AUBURN, Maine — When Christopher Carson tried getting aerial images of the U.S. Capitol for a project commissioned by the Capitol itself, he was given an emphatic, governmental, “No!”

The seat of U.S. power is protected by a no-fly zone.

“They said, ‘You could try, but we’d shoot you down,” said Carson, who lives in Auburn.

Instead, artists and cartographers from Carson’s company, CampusTours Inc., electronically stitched together a variety of existing pictures to create a reference image of the Capitol building. That massive image is the centerpiece of a website that the Auburn-based company created for the Architect of the Capitol.

The site, which debuted in September 2010 on www.capitol.gov, has been nominated for the Internet’s most prestigious award, The Webby.

“We never enter awards competitions,” Carson said. “The people at the Capitol asked us to enter.”

About 10,000 projects — websites, apps, videos and marketing campaigns — were entered in the international contest. From those, five nominees were chosen in nearly 70 categories.

The CampusTours’ project was nominated in the government category, alongside NASA’s website and an exploration of the solar system created by the Jet Propulsion Lab.

The winners will be notified next month and awards will be presented in a Manhattan gala on June 14.

“I’m very proud that we were involved in this,” Carson said. His staff of 18 — located in Maine, Massachusetts, Virginia and Florida — took 10 months to build the site.

The Capitol site features video, an interactive timeline and more than 4,000 images.

Some of the pictures and drawings have rarely been seen outside protected archives. Among them is a drawing of the charred remains of the Capitol, burned in 1814. The image depicts a charred center between the standing wings of the Senate and House of Representatives.

It is the only surviving image of the building in that condition, having been set ablaze by soldiers during the War of 1812.

Carson still marvels at the sheer scale of information as well as its prestigious content.

“It was one for the portfolio,” he said. “You only get one chance to do a project like this.”

He said he is hopeful that its success will lead to similar work from other government organizations, museums, private businesses and tourist attractions.

It’s a long way from the work that got him started while working as a graduate student at the University of Pittsburgh.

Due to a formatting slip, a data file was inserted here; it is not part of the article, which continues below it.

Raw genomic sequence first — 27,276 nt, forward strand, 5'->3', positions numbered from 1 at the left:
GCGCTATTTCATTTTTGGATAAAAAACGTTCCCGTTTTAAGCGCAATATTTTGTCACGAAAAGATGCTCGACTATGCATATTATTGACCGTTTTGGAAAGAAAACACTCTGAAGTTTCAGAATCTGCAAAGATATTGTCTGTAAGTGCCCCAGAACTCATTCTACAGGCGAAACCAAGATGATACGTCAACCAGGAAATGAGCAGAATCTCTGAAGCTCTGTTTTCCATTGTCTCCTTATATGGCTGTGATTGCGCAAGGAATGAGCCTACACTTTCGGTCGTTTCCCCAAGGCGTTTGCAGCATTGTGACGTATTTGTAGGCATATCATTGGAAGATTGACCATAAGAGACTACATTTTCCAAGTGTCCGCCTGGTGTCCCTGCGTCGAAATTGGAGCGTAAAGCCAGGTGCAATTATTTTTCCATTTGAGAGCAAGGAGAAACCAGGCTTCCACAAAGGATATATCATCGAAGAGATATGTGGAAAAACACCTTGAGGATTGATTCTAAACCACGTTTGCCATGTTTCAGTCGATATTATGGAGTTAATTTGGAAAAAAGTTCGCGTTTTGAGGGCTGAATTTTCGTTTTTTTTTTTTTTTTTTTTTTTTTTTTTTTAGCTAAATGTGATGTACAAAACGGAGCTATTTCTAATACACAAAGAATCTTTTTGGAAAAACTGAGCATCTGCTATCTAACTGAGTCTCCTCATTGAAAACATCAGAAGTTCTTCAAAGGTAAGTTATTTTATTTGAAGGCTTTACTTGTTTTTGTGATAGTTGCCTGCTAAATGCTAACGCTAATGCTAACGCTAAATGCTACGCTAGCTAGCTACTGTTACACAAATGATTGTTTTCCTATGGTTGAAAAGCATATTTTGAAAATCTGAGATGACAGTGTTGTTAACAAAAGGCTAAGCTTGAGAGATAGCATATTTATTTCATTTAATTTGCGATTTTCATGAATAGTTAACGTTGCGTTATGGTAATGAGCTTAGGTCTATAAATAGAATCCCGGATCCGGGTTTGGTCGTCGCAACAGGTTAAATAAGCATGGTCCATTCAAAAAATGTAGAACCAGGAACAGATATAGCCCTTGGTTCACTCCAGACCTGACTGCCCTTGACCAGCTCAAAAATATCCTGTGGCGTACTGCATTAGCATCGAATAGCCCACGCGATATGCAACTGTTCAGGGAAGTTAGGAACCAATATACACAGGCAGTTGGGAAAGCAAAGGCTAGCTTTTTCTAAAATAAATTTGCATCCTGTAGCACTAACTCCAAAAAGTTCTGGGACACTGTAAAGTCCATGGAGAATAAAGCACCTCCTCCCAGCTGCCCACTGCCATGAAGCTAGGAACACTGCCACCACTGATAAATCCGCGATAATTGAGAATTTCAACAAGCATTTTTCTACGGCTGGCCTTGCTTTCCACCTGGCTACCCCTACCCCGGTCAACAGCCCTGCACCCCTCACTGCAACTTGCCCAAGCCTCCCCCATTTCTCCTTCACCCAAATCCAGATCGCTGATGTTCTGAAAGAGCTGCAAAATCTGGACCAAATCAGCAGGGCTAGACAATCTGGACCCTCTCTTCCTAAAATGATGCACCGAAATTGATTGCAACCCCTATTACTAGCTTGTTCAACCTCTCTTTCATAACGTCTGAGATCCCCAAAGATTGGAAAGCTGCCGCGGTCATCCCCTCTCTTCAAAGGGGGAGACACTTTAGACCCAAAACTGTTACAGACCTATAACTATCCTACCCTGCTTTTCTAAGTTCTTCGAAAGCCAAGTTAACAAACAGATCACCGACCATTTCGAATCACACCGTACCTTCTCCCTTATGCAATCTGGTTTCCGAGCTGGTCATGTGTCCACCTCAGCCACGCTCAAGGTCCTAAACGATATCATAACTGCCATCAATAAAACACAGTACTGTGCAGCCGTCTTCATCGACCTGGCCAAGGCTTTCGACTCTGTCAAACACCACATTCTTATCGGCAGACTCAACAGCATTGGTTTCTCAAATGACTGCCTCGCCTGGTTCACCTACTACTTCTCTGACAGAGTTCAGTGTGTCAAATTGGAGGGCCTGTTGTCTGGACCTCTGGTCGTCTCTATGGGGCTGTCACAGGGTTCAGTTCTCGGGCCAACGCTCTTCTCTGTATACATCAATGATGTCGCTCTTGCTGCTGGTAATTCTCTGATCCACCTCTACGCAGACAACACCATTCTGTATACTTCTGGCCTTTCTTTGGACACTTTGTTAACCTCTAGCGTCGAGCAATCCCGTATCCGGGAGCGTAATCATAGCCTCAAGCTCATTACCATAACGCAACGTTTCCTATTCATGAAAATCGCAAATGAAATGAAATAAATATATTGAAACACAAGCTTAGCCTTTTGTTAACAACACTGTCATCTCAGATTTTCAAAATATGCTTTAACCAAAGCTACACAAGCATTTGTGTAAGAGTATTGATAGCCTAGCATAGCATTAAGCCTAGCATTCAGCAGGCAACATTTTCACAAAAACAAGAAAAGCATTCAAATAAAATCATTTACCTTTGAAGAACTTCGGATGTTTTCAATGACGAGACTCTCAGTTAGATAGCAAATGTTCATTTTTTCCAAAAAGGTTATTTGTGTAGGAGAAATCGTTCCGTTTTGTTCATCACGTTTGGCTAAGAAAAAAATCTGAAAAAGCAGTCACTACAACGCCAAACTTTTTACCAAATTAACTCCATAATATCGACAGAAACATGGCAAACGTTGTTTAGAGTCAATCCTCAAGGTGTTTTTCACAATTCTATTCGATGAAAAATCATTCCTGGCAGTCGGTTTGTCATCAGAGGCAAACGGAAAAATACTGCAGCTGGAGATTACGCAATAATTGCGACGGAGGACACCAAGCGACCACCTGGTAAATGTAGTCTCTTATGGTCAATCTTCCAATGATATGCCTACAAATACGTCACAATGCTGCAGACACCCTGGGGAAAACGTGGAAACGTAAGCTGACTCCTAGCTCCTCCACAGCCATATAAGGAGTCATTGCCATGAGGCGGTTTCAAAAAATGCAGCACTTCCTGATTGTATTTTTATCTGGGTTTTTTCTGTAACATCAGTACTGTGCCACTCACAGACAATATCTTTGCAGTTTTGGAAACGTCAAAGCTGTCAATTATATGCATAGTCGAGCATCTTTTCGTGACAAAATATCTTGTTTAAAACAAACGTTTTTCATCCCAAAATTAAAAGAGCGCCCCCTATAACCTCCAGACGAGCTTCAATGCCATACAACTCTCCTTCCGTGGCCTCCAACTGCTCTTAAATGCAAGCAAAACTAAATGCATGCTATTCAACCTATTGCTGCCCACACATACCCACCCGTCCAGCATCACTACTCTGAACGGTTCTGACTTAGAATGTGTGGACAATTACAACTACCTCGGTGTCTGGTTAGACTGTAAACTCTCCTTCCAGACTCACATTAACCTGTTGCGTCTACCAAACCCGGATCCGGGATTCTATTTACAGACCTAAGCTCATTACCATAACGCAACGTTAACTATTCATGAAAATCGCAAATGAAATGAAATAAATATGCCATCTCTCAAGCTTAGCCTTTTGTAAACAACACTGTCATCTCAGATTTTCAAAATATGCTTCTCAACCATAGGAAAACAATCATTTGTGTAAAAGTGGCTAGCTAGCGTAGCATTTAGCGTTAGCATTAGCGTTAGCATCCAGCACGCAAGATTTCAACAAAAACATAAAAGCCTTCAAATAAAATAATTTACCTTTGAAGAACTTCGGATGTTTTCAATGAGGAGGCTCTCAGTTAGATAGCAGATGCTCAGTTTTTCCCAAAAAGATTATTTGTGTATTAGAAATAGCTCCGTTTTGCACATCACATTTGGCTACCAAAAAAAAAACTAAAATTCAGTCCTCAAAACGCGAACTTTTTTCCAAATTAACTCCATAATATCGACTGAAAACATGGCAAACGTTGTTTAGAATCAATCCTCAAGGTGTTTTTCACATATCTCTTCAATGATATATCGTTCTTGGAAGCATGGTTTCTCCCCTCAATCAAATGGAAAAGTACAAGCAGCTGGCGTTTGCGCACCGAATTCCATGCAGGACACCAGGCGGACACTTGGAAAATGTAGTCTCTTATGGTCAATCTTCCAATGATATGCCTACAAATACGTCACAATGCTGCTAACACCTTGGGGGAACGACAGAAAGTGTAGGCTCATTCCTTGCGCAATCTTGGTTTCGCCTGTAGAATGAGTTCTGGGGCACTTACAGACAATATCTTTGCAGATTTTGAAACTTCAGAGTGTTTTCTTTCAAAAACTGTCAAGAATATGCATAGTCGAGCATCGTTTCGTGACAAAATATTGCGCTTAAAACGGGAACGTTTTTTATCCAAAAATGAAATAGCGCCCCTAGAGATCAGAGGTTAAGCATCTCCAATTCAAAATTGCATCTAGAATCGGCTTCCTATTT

He had been working for an online company when he noticed the way colleges and universities appeared on the Internet.

“They were plain and text-heavy,” he said. “Boring.” But they were eager to reshape their presence on the Internet.

When other kinds of organizations were still debating the Internet’s usefulness, colleges seemed to see value in interactive tours and finely crafted maps that showed off campuses to prospective students.

The business took off. The company started in 1997.

Though less exhaustive than the Capitol project, Carson’s school sites compile photos, video and detailed maps into interactive campus tours. They include elaborate creations for highly regarded and popular schools, including Providence College, the University of Denver and Berklee College of Music.

And most of the time, it’s done invisibly.

“You will not see ‘CampusTours’ on any of our websites,” he said.

It seems to fit for a company that likes to stay quietly behind the scenes, said Carson, who serves as the company president and works from an office in his 19th century Victorian house in rural Auburn.

A decade ago, Carson and his wife, Diana, moved to Lewiston from Pennsylvania. The couple met as students at Bates College and returned to Maine for its slower pace.

He is unsure whether he’ll go to New York for the Webby Awards, which are scheduled to be held atop the Standard Hotel in the city’s Meatpacking District.

If CampusTours doesn’t win, he plans to stay home.

If it does win, he’ll likely attend and give one of the awards’ trademarked short speeches, which are strictly capped at five words.

To see CampusTours’ Webby-nominated creation, an interactive tour of the U.S. Capitol, go to www.capitol.gov.

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